In the North Central Washington Garden
The WSU Extension Master Gardener Program
The Master Gardener Program originated in Washington state in the early 1970s. At the time, Pierce and King County extension agents David Gibby and Bill Scheer were attempting to respond to a renewed and burgeoning interest in gardening. Initially, they thought that gardening articles and radio and TV shows would meet the demand.
Their approach was clearly inadequate; extension offices soon became overwhelmed with requests for gardening information. So Gibby and Scheer considered other approaches. One possibility would be to recruit and train volunteers to serve the gardening public. This idea was presented to subject matter specialists at the Western Washington Research and Extension Center in Puyallup. Initially, the specialists were not enthused. They believed that volunteers would be difficult to recruit and possibly inadequate since most of them would not be horticultural specialists. Gibby and Scheer responded by presenting trial clinics at local malls.
The clinics were very successful. The specialists were impressed; they became active supporters. The volunteers became “Master Gardeners,” a translation of the German term “gartenmeister;” gartenmeisters were well respected horticulturists in their communities. (I have to admit that some of our more modest members feel a little twitchy about the word “master.” We’re all trying to live up to the title.)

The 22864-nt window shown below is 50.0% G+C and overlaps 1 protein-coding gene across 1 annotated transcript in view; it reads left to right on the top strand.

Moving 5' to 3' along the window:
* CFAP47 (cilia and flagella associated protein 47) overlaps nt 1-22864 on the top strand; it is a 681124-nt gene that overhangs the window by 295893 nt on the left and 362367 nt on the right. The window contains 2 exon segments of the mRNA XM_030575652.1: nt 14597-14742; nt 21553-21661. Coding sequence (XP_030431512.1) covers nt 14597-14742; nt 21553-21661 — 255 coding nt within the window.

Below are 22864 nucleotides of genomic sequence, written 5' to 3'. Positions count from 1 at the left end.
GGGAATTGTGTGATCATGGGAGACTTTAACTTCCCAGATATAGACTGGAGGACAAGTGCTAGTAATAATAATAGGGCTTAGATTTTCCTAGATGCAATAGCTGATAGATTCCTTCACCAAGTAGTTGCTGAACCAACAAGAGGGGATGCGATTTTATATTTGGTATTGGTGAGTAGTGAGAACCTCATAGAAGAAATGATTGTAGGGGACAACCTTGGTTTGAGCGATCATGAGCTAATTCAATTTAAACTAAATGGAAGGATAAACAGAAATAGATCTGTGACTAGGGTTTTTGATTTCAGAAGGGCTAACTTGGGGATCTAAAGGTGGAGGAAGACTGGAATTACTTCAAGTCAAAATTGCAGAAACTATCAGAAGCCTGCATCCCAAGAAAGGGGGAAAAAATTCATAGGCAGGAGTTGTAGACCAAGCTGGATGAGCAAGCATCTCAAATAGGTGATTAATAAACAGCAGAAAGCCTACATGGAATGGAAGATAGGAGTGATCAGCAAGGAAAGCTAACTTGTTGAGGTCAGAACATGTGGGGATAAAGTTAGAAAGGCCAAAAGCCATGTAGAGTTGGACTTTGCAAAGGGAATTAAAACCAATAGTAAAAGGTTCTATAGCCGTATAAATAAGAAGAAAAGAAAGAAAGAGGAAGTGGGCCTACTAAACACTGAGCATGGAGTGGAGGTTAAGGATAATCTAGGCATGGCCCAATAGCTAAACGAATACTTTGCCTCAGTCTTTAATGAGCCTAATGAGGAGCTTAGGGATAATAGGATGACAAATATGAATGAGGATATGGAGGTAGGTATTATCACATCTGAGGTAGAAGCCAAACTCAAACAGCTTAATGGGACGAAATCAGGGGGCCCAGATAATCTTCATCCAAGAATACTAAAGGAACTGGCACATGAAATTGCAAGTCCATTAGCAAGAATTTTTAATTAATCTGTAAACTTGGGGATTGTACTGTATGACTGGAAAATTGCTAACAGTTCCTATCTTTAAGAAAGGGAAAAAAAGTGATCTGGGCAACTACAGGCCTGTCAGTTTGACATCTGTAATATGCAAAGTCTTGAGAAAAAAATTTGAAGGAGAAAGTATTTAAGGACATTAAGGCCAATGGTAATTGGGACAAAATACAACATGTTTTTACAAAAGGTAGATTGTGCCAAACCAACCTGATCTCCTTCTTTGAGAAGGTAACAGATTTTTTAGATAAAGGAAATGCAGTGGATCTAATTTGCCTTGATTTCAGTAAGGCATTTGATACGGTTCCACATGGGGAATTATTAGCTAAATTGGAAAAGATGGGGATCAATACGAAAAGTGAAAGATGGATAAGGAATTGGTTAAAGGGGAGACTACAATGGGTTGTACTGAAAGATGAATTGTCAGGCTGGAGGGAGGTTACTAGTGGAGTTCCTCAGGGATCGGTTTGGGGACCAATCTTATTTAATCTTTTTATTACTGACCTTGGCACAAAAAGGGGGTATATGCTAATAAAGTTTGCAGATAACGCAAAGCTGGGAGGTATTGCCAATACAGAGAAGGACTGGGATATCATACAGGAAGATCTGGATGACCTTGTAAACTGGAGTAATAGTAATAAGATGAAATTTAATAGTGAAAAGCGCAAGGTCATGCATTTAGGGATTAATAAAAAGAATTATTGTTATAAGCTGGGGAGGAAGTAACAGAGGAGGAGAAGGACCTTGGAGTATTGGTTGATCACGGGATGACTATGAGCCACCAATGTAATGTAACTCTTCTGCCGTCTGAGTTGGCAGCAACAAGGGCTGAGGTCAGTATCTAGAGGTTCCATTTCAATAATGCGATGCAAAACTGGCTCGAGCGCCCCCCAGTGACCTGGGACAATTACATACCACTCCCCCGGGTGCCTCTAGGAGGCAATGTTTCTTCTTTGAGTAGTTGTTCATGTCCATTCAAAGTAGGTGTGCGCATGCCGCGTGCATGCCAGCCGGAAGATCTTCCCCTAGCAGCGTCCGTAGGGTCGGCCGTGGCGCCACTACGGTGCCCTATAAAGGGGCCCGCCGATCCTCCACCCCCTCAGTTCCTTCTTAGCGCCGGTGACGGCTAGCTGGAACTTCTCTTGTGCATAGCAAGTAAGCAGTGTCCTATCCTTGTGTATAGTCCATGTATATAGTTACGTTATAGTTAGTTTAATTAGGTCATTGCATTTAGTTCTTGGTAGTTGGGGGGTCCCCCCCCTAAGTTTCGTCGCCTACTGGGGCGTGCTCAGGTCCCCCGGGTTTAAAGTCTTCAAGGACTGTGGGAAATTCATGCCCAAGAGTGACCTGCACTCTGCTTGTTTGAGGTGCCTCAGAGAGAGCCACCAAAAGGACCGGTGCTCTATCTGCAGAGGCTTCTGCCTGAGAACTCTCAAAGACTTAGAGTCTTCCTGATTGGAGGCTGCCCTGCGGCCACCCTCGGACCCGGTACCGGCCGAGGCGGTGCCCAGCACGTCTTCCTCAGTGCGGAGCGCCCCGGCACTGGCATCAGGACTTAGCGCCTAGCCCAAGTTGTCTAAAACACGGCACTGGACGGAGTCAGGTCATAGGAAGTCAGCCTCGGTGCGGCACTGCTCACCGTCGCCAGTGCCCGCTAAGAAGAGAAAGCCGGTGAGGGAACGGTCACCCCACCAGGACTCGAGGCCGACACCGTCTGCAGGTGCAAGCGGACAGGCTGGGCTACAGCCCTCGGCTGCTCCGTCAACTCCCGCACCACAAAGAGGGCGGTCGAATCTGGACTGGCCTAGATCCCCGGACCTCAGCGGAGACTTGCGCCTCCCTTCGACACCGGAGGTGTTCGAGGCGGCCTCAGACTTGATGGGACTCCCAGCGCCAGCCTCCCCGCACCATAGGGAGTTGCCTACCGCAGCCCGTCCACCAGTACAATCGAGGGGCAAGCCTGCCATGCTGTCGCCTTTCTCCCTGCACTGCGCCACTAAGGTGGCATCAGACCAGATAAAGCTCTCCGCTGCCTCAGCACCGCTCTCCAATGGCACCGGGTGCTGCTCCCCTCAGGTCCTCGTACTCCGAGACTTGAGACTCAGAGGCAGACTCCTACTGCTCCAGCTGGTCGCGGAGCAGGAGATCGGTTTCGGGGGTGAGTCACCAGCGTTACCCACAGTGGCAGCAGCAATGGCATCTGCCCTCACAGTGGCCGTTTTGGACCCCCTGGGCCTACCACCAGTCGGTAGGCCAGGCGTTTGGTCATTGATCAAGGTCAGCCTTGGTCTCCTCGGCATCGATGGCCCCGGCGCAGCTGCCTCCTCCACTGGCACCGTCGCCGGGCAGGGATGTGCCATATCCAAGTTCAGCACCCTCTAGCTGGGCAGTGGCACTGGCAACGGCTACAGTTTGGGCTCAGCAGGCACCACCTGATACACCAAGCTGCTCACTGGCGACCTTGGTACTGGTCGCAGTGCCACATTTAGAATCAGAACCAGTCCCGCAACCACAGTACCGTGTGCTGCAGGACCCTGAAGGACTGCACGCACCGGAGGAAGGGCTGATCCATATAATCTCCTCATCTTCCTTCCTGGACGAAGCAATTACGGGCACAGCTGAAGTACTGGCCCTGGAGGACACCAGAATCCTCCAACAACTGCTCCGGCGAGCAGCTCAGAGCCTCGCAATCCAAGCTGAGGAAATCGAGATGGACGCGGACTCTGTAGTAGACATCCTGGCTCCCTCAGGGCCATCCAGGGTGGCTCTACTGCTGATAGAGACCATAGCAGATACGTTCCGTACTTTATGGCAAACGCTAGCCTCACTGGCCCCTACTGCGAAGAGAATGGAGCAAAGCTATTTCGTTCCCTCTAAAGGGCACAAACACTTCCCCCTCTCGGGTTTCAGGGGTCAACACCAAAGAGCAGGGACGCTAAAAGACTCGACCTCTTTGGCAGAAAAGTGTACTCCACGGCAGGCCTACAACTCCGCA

Today there are Master Gardener Programs in every state in the US and in four Canadian Provinces.
In general terms, WSU Extension Master Gardeners ‘promote gardening and agricultural land use, inform the public about best horticultural practices, enhance environmental conservation, and broaden gardening expertise in their communities.’ Specifically, Okanogan County Master Gardeners provide plant clinics, community service projects, classes, and demonstration gardens. We hope that you’ve had the opportunity to talk with a Master Gardener at the county fair or visit one of our demonstration gardens, the xeriscape (waterwise) garden at the fairgrounds or the rose garden near Mid Valley Hospital.
Our plant clinics are a great opportunity to get your gardening questions answered. If oregano has taken over your vegetable garden, your dogwood looks bad, or you need to identify an insect call (509) 422-7245. (Other questions are welcome too.)
Master Gardeners will be on site at the Extension office from nine to noon on Tuesdays; that’s a good day to bring in dying leaves, unknown insects, or tomatoes that are rotting before their time. When gardening questions leave us scratching our heads, we can turn to excellent resources including WSU faculty and staff.
Eleven new Okanogan County Master Gardeners will graduate this spring; anyone who is interested in becoming a Master Gardener should consider the next class which will probably be offered in the early part of 2015.
One of our most popular events is the annual spring plant sale. This year it will be on May 11th at the Civic League Park in Omak from 9-2. See you there and happy gardening!